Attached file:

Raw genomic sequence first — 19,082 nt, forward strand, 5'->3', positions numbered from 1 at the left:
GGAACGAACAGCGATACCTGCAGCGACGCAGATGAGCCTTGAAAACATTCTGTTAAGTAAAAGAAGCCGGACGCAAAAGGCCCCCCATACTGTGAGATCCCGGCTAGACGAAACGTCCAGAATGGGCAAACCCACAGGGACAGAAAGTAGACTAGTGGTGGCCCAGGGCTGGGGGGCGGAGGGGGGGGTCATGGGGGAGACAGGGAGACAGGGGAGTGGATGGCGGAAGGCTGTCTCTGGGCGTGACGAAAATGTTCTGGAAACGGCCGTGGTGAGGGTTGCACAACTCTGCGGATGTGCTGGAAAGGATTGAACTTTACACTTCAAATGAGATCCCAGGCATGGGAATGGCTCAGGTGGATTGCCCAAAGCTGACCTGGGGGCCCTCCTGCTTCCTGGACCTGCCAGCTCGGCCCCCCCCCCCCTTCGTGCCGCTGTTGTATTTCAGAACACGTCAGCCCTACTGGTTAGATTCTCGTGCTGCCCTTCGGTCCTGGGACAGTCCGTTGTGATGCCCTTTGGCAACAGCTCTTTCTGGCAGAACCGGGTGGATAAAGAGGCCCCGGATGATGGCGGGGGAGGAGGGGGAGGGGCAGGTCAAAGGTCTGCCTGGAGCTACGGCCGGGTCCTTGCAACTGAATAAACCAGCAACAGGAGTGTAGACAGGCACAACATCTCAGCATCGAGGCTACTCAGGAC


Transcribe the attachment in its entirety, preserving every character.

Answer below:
Raw genomic sequence first — 19,082 nt, forward strand, 5'->3', positions numbered from 1 at the left:
GGAACGAACAGCGATACCTGCAGCGACGCAGATGAGCCTTGAAAACATTCTGTTAAGTAAAAGAAGCCGGACGCAAAAGGCCCCCCATACTGTGAGATCCCGGCTAGACGAAACGTCCAGAATGGGCAAACCCACAGGGACAGAAAGTAGACTAGTGGTGGCCCAGGGCTGGGGGGCGGAGGGGGGGGTCATGGGGGAGACAGGGAGACAGGGGAGTGGATGGCGGAAGGCTGTCTCTGGGCGTGACGAAAATGTTCTGGAAACGGCCGTGGTGAGGGTTGCACAACTCTGCGGATGTGCTGGAAAGGATTGAACTTTACACTTCAAATGAGATCCCAGGCATGGGAATGGCTCAGGTGGATTGCCCAAAGCTGACCTGGGGGCCCTCCTGCTTCCTGGACCTGCCAGCTCGGCCCCCCCCCCCCTTCGTGCCGCTGTTGTATTTCAGAACACGTCAGCCCTACTGGTTAGATTCTCGTGCTGCCCTTCGGTCCTGGGACAGTCCGTTGTGATGCCCTTTGGCAACAGCTCTTTCTGGCAGAACCGGGTGGATAAAGAGGCCCCGGATGATGGCGGGGGAGGAGGGGGAGGGGCAGGTCAAAGGTCTGCCTGGAGCTACGGCCGGGTCCTTGCAACTGAATAAACCAGCAACAGGAGTGTAGACAGGCACAACATCTCAGCATCGAGGCTACTCAGGAC